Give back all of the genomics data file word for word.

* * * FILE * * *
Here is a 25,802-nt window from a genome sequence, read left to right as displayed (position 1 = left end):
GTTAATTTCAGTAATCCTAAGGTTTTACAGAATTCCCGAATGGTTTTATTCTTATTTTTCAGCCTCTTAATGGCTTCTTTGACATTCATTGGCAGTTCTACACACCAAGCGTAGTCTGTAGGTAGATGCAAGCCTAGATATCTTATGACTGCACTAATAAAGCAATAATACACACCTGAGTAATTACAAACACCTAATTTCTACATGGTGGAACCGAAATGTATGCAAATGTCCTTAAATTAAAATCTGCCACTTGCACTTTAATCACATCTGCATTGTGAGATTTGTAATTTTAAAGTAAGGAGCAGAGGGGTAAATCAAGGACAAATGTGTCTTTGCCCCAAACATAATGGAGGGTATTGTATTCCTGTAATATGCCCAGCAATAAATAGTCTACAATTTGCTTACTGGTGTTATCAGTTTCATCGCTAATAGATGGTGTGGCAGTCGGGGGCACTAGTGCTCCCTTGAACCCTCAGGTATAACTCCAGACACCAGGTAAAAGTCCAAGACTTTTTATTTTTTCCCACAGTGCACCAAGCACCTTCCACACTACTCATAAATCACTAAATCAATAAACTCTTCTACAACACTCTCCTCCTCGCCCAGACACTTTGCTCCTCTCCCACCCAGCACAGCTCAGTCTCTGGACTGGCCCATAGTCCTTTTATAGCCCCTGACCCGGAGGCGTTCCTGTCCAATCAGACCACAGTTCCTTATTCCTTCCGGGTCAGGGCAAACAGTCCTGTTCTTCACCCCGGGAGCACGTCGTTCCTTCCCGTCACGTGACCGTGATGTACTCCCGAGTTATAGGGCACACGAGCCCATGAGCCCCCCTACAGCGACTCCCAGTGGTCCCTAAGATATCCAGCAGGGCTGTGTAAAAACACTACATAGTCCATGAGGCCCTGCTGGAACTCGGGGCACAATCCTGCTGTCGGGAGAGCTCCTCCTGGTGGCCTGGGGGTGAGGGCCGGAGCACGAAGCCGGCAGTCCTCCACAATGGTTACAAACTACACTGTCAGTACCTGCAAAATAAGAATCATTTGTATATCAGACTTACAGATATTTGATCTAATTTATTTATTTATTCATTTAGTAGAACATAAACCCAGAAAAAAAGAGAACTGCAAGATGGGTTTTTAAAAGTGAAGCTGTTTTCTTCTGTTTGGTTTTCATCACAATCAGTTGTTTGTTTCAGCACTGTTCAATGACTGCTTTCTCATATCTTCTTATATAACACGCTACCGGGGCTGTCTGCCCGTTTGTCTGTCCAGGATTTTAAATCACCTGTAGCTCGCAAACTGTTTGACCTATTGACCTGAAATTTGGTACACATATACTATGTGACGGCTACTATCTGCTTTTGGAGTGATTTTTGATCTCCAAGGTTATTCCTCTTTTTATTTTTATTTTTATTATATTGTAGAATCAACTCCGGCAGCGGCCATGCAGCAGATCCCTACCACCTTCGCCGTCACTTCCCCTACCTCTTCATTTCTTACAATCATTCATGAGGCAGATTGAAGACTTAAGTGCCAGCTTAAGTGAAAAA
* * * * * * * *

Here is a 25,802-nt window from a genome sequence, read left to right as displayed (position 1 = left end):
GTTAATTTCAGTAATCCTAAGGTTTTACAGAATTCCCGAATGGTTTTATTCTTATTTTTCAGCCTCTTAATGGCTTCTTTGACATTCATTGGCAGTTCTACACACCAAGCGTAGTCTGTAGGTAGATGCAAGCCTAGATATCTTATGACTGCACTAATAAAGCAATAATACACACCTGAGTAATTACAAACACCTAATTTCTACATGGTGGAACCGAAATGTATGCAAATGTCCTTAAATTAAAATCTGCCACTTGCACTTTAATCACATCTGCATTGTGAGATTTGTAATTTTAAAGTAAGGAGCAGAGGGGTAAATCAAGGACAAATGTGTCTTTGCCCCAAACATAATGGAGGGTATTGTATTCCTGTAATATGCCCAGCAATAAATAGTCTACAATTTGCTTACTGGTGTTATCAGTTTCATCGCTAATAGATGGTGTGGCAGTCGGGGGCACTAGTGCTCCCTTGAACCCTCAGGTATAACTCCAGACACCAGGTAAAAGTCCAAGACTTTTTATTTTTTCCCACAGTGCACCAAGCACCTTCCACACTACTCATAAATCACTAAATCAATAAACTCTTCTACAACACTCTCCTCCTCGCCCAGACACTTTGCTCCTCTCCCACCCAGCACAGCTCAGTCTCTGGACTGGCCCATAGTCCTTTTATAGCCCCTGACCCGGAGGCGTTCCTGTCCAATCAGACCACAGTTCCTTATTCCTTCCGGGTCAGGGCAAACAGTCCTGTTCTTCACCCCGGGAGCACGTCGTTCCTTCCCGTCACGTGACCGTGATGTACTCCCGAGTTATAGGGCACACGAGCCCATGAGCCCCCCTACAGCGACTCCCAGTGGTCCCTAAGATATCCAGCAGGGCTGTGTAAAAACACTACATAGTCCATGAGGCCCTGCTGGAACTCGGGGCACAATCCTGCTGTCGGGAGAGCTCCTCCTGGTGGCCTGGGGGTGAGGGCCGGAGCACGAAGCCGGCAGTCCTCCACAATGGTTACAAACTACACTGTCAGTACCTGCAAAATAAGAATCATTTGTATATCAGACTTACAGATATTTGATCTAATTTATTTATTTATTCATTTAGTAGAACATAAACCCAGAAAAAAAGAGAACTGCAAGATGGGTTTTTAAAAGTGAAGCTGTTTTCTTCTGTTTGGTTTTCATCACAATCAGTTGTTTGTTTCAGCACTGTTCAATGACTGCTTTCTCATATCTTCTTATATAACACGCTACCGGGGCTGTCTGCCCGTTTGTCTGTCCAGGATTTTAAATCACCTGTAGCTCGCAAACTGTTTGACCTATTGACCTGAAATTTGGTACACATATACTATGTGACGGCTACTATCTGCTTTTGGAGTGATTTTTGATCTCCAAGGTTATTCCTCTTTTTATTTTTATTTTTATTATATTGTAGAATCAACTCCGGCAGCGGCCATGCAGCAGATCCCTACCACCTTCGCCGTCACTTCCCCTACCTCTTCATTTCTTACAATCATTCATGAGGCAGATTGAAGACTTAAGTGCCAGCTTAAGTGAAAAA